“While the government is a long way from being weakened by all of this, it does show that full control of the army eludes it, or that it is full of people beyond its control,” said Abraham Dénis Yoroba, president of Action for the Defence of Human Rights, an NGO.
Guipié Gérard Eddie, a political scientist at Peleforo Gon Coulibaly University in the northern town of Korhogo, told IRIN that the army needed to be rebuilt.
“Let’s stop believing everything is fine. Its recruitment and structure need to be reviewed and the training of troops beefed up,” he said, adding that paying off the mutineers had “set a bad example” and proved that senior officers had been incapable of taking control of the situation.
In early October, the government went as far as publicly calling on retired generals to help it reform the army. “I need your experience and your expertise, you who have fashioned this army. We can’t do without you,” Defence Minister Hamed Bakayoko said.
Draft amnesty law
Amid a wave of arrests and trials of Gbagbo supporters that has done little to heal Cote d’Ivoire’s divisions, a group of independent legislators has tabled a draft amnesty law to annul legal action against anyone involved in the post-election crisis, no matter what side they were on.
The aim is to allow some 15,000 exiles to return home and ensure the release not only of political prisoners within Cote d’Ivoire (which the opposition says numbers around 300) but also of Gbagbo himself from ICC custody. However, it is most unlikely the ICC would ever agree to any request from Cote d’Ivoire to halt Gbagbo’s prosecution.
“Our country has come out of a serious military-political crisis which has had serious consequences. And to this day, there has been no real reconciliation,” the bill’s lead author, Evariste Méambly, told journalists. “During the crisis, crimes were committed by both sides, but only one side is being prosecuted. We need this amnesty for both sides so that we can resort to traditional justice.”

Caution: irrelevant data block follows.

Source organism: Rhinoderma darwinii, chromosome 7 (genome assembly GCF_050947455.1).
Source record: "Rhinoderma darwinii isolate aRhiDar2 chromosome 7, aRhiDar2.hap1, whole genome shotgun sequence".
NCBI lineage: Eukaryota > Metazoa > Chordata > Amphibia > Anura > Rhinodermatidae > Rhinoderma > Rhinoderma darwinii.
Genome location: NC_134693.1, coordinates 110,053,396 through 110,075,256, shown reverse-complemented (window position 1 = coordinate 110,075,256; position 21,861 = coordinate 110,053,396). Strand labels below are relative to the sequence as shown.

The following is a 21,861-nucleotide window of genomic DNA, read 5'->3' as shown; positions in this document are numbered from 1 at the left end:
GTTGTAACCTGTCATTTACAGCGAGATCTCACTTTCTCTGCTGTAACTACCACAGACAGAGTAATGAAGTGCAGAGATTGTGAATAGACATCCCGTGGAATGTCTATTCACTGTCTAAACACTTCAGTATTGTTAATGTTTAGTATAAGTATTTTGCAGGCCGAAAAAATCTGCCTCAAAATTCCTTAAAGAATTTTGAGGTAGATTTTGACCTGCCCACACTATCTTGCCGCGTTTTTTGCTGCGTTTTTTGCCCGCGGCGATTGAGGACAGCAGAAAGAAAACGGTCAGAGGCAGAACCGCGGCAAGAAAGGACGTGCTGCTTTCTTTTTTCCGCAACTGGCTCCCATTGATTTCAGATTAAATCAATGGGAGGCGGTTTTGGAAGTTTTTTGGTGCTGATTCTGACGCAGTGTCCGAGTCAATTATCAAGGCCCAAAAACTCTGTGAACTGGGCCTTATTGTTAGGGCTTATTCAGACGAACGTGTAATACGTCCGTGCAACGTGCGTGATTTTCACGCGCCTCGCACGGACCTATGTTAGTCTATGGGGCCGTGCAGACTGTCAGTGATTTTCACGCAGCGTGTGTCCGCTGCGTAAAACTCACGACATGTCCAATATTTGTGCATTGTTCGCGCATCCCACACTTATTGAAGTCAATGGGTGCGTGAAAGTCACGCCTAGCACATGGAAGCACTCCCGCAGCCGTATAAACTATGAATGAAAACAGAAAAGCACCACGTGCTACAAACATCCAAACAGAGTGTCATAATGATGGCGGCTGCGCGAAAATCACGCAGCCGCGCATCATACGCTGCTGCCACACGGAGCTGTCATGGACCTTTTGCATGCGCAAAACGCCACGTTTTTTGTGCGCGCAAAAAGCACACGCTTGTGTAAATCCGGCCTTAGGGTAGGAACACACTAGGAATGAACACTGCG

Some Ivoirians, however, still feel justice must be done, or that there is little point in pursuing reconciliation efforts that have so far proved futile.
Yoroba, the human rights activist, opposed the amnesty bill, saying: “Everyone must accept their responsibilities.”
“We have already seen that amnesty is not always conducive to peace. On the contrary, it has led people to not answer for their [criminal] acts… No, amnesty will not solve the country’s problems.”
(TOP PHOTO : Villagers in western Côte d’Ivoire ready to leave their homes in the wake of deadly inter-communal land clashes © K Theodore Tanoh)
*This article was amended on 26 October to remove an inaccurate reference to land legislation.
Hundreds of thousands of readers trust The New Humanitarian each month for quality journalism that contributes to more effective, accountable, and inclusive ways to improve the lives of people affected by crises.
Our award-winning stories inform policymakers and humanitarians, demand accountability and transparency from those meant to help people in need, and provide a platform for conversation and discussion with and among affected and marginalised people.
We’re able to continue doing this thanks to the support of our donors and readers like you who believe in the power of independent journalism. These contributions help keep our journalism free and accessible to all.
Show your support as we build the future of news media by becoming a member of The New Humanitarian.